James Thomas is CEO of Internet Light Industries, based in West Lothian.
The company creates web software for consumers and business and has just launched its first product, broch, an innovative online life management hub. From home and belongings to travel and health, broch helps to keep all important life matters secure and up-to-date in one place, under control and at your fingertips.
K: Typically, how do you spend your working day?
JT: Per William Blake’s advice, I try to think in the morning, act in the noon, eat in the evening, and sleep in the night. The reality, as many entrepreneurs will attest, is more of a complicated jumble of the first three and very much less of the fourth! The Internet helps – there are so many useful, timesaving tools out there for small businesses and individuals, it makes sense to leverage that resource as much as possible. I like to think that broch is one of those tools.
K: Professionally speaking, what are your plans for 2012?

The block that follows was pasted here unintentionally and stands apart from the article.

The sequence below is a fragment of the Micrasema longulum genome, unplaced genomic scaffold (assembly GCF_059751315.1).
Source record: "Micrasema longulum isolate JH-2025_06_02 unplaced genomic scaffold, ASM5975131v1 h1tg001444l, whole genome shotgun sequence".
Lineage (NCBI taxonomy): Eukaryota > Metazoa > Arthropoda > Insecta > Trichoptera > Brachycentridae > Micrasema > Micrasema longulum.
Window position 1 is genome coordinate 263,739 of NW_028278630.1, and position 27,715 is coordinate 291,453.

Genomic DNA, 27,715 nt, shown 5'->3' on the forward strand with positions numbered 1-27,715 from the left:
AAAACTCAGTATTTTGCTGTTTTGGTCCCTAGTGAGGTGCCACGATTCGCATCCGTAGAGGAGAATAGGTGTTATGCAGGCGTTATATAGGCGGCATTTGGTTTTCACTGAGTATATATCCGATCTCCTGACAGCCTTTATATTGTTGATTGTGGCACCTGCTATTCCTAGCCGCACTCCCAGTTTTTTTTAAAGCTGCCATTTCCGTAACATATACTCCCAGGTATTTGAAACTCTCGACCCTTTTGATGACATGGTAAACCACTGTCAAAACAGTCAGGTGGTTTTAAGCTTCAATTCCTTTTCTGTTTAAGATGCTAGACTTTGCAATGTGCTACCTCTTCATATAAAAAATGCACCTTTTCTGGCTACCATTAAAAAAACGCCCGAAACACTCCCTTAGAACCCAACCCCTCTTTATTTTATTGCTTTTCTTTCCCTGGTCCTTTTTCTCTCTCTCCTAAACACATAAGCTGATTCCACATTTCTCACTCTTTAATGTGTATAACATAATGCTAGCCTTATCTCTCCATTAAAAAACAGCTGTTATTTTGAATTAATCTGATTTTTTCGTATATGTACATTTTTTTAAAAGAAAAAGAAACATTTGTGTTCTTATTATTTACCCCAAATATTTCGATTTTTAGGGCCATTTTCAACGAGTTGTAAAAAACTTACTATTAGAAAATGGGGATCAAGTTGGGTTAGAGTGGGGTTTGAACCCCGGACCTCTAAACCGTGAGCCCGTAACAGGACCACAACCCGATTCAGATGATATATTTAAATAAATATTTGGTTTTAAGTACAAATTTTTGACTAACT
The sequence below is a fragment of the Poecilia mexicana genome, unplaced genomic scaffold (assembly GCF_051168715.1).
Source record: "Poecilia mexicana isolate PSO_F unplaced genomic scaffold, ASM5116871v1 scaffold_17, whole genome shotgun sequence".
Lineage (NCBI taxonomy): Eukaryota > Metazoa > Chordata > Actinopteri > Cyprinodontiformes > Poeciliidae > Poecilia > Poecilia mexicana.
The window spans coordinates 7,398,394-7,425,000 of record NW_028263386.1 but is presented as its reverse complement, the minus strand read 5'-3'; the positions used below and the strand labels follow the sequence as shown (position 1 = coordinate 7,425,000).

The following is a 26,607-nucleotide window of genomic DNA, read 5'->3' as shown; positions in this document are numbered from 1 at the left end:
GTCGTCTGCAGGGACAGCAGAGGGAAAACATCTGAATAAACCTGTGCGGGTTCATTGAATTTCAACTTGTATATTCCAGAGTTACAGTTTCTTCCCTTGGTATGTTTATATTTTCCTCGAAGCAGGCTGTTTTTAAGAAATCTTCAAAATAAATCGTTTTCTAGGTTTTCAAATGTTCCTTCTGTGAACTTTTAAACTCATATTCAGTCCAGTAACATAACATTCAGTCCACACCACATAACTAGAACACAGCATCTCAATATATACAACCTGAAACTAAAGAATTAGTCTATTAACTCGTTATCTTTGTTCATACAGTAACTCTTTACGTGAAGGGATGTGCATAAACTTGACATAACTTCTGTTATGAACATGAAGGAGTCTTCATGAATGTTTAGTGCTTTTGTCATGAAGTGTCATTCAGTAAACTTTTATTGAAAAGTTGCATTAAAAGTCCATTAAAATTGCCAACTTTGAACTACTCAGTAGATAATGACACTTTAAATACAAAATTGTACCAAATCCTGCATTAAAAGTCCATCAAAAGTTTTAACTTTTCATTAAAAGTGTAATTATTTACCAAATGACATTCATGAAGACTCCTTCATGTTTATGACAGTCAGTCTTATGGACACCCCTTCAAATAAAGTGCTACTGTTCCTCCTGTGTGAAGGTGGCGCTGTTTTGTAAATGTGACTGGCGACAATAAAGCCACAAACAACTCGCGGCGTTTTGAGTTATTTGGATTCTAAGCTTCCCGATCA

JT: My entire focus for 2012 is building on the success of our January product launch and continuing to develop and improve broch. That means a lot of communications work to introduce broch to a wider audience, to let them know how it can help make things a little easier, and getting out there to meet with the business community so we can develop our partner channel.
At the same time, we have started development of the next version of our product. This will take us into an emerging space around personal data control and monetisation. We are talking to the Scottish investment community to see where we can find support to realise this vision.
K: Outside of work, what are your interests?
JT: Answering this question is like trying to tack interesting things onto the end of your CV in an effort to impress! Fact is, in a start-up business, most personal interests are parked for a while. I do like to travel, and I try to make the most of the rare opportunities I have for a holiday. I visited New Zealand last year during the Rugby World Cup. That was a great experience.
K: What content/functionality would you like to see from KILTR this year?
JT: That’s a good question. I think that the true value of a networking resource like KILTR is in the value everyone derives from using it. KILTR has an opportunity to be different for reasons other than just its “Scottishness.” I think it should promote collaboration between KILTR users rather than, like so many of its predecessors, simply becoming a marketplace where everyone is selling and hence no-one is buying. How you transform that rather broad answer into actual features, I will leave to you.